Mister Grady had about seven carp ponds on his place, and he didn’t open any one of them until one o’clock, and it was five-’til-one now, and everybody was gathered around fretting, waiting to pay and go on a-fishing. For two dollars, Mr. Grady would write you down for a pond; for three, you could pick your own. If he knew you pretty well, he might even sneak in a suggestion. Uncle Troy would take out his wallet and hand him three.
With that, Mister Grady would measure the stubble on his face with his spare palm, check to see who was watching, and lean in close. Cause he and Uncle Troy knew each other long before, from the Post Office.
”Take this boy over behind the curing barn,” he’d say, just loud enough for me to hear, “to Number Three. We jus’ hauled a fresh load of fish in there las’ week. They’s carp in there’ll go fifteen, maybe eighteen pounds.”
Mister Grady always enjoyed it when my eyes swelled. Course he’d tell us about the same thing every week, ‘cept it was always a different pond.
Nonetheless, when everybody rushed off, I was always afraid they’d beat us there, cause Uncle Troy was so slow, taking time to light all those Cools.
When they didn’t, we’d claim our usual place along the bank, under the leaning willow tree. There’d be five or six other clumps of people scattered around the pond, jabbering and staking out poles. You carried forked sticks for that, and nobody put out less than four or five.
“I bet nobody’s got bait good as ours,” I told Uncle Troy.
He gritted his teeth into an exaggerated grin and bobbed his head. We were always pretty smug about our bait. We’d stopped by Lettie Lutterlow’s, like always, along the way. Everybody knew she baked the best carp dough in the county. You had to order it two weeks ahead. I’d looked at the license plates in Mister Grady’s yard while he was doling out the ponds, and they were mostly from other places, like High Point or Gibsonville. Bet they didn’t have any.
Besides, Lettie and Uncle Troy were sweet on each other back in his courting days, before he married my Aunt Nettie – except the one time Grandpa took out the back seat of the Ford and hauled back a load of pigs. The afternoon before Uncle Troy and Lettie had a date. Uncle Troy had done his best, going to the drug store like he had and buying all that talcum powder to scatter round the back of the Ford. But there ain ‘t much way you can stop a pig from smelling like a pig, so the best that could happen smelled like a whore house with a busted sewer. Anyway, Lettie had finally forgiven that in later years, and would save us the finest and freshest batch of bait.
It’d come in big, heavy pads of dough done up in wax paper, and it smelled good enough to eat. Uncle Troy said Miz Lettie would rather show you the mole on her thigh than give away the recipe, but you could tell that at least, it had vanilla flavoring, licorice, a dash of butterscotch, and maybe, we thought, a sniffer of roadhouse brandy. And, of course, enough cotton to make it hang together on the hook.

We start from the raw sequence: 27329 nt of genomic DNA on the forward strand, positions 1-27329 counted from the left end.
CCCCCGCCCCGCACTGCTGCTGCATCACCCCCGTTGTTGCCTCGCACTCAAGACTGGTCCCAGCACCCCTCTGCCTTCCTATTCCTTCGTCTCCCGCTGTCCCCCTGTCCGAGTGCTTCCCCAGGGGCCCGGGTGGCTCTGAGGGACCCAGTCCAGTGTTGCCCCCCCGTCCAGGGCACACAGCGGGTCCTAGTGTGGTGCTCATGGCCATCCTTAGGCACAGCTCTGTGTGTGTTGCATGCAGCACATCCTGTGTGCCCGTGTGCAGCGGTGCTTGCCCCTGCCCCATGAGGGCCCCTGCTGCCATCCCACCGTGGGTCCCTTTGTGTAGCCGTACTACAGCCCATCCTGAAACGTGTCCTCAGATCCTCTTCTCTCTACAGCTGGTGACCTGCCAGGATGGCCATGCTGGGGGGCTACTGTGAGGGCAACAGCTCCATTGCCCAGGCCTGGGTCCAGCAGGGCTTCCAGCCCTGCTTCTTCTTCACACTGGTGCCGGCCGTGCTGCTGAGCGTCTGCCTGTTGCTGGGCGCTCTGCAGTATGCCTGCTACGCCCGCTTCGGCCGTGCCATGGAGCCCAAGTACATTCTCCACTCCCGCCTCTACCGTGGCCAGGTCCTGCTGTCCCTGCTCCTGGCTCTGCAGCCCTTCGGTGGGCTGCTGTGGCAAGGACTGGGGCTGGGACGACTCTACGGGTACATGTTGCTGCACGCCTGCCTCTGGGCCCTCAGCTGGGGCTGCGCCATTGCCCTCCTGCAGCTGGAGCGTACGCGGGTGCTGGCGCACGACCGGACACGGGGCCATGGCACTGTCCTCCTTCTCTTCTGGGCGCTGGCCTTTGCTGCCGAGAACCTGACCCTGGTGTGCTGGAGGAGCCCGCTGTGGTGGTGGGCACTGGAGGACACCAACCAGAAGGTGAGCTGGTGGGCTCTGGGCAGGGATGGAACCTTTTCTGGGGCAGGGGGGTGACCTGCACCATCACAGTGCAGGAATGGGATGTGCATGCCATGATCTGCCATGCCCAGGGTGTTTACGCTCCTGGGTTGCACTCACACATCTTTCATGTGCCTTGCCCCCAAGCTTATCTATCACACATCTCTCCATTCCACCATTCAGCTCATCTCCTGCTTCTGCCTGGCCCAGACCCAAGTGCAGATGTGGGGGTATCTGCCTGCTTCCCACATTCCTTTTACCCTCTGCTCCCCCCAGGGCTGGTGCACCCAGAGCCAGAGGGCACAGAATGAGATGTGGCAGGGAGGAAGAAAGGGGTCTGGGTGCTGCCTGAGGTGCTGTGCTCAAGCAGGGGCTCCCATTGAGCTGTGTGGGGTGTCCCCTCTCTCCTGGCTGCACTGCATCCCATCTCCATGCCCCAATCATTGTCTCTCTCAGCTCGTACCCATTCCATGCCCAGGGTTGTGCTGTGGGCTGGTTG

You pinched off a wad and rolled it into a ball about the size of a banty egg and packed it onto the hook. Then you flung it out into the pond far as you could, and propped the rod on the stick, so you could take the slack out of the line with the reel. That way, when mister carp came along and started sucking on it – trying it out like they always did to see if they liked it – you could see the line rise and fall.
Some folks used a little bell on the line, between the rod and the water, or a small ball of dough, so you could hear or see it better – and get ready, afore he guIped it down for good and sailed off in a mad rush for the middle of the pond.
“Watch them rods, Boy,” Uncle Troy’d warn. “Don’t let nary an eye off of ’em.”
Cause if you did, a big ol’ five-dollar carp’d jerk one of them off-and-gone into the pond. Usually not for good, as somebody’d likely snag it out the next Saturday. But you were indisposed meantime.
Mostly, it was rare back on the running board of the Plymouth, chew on an oatmeal cookie, sip chocolate milk, and watch and wait for the suspense to thicken. Then snatch up the rod and cross his eyes when he made his getaway run.
When somebody fought one, it was a community event – Whooo-haw – everybody round the pond jumpin’ up and down, a-whooping and hollering encouragement. Carp were huge, when you finally rolled them out on the bank, compared to the twelve-ounce sunfish and six-inch horney-heads that were my normal creek fare. Five or six pounds, laying there in the grass, sucking air and grunting, golden and slick-headed, with scales the size of fingernails and the little fleshy whiskers on the pucker of their lips working like earthworms. And everybody came over to see.
Nobody ate them much. Said they were coarse and bony. But Granny could cook them, until the bones melted, and we’d have three or four – fried-up – if we were lucky, come dinner Sunday. And, Boy, they’s good.
“Well, Boy, I got to go off and lick another week of stamps,” Uncle Troy would tell me later that afternoon, reaching in his pocket and handing me two-bits. “That’ll keep you in Zero bars.” Cause you could buy five for a quarter. And I had to go back to school, be sad, and pine the way ’til next Saturday when we could go off again.
But I’m all grown-up and reputable now, and folks might say I ought not to do that anymore. I ‘spect I oughta just forget about a carp pond – nobody keeps ’em nowadays nohow – just be proper, knot a blue bandana round my neck, and make for Pennsylvania. The problem with unrespectable is that it’s too much fun.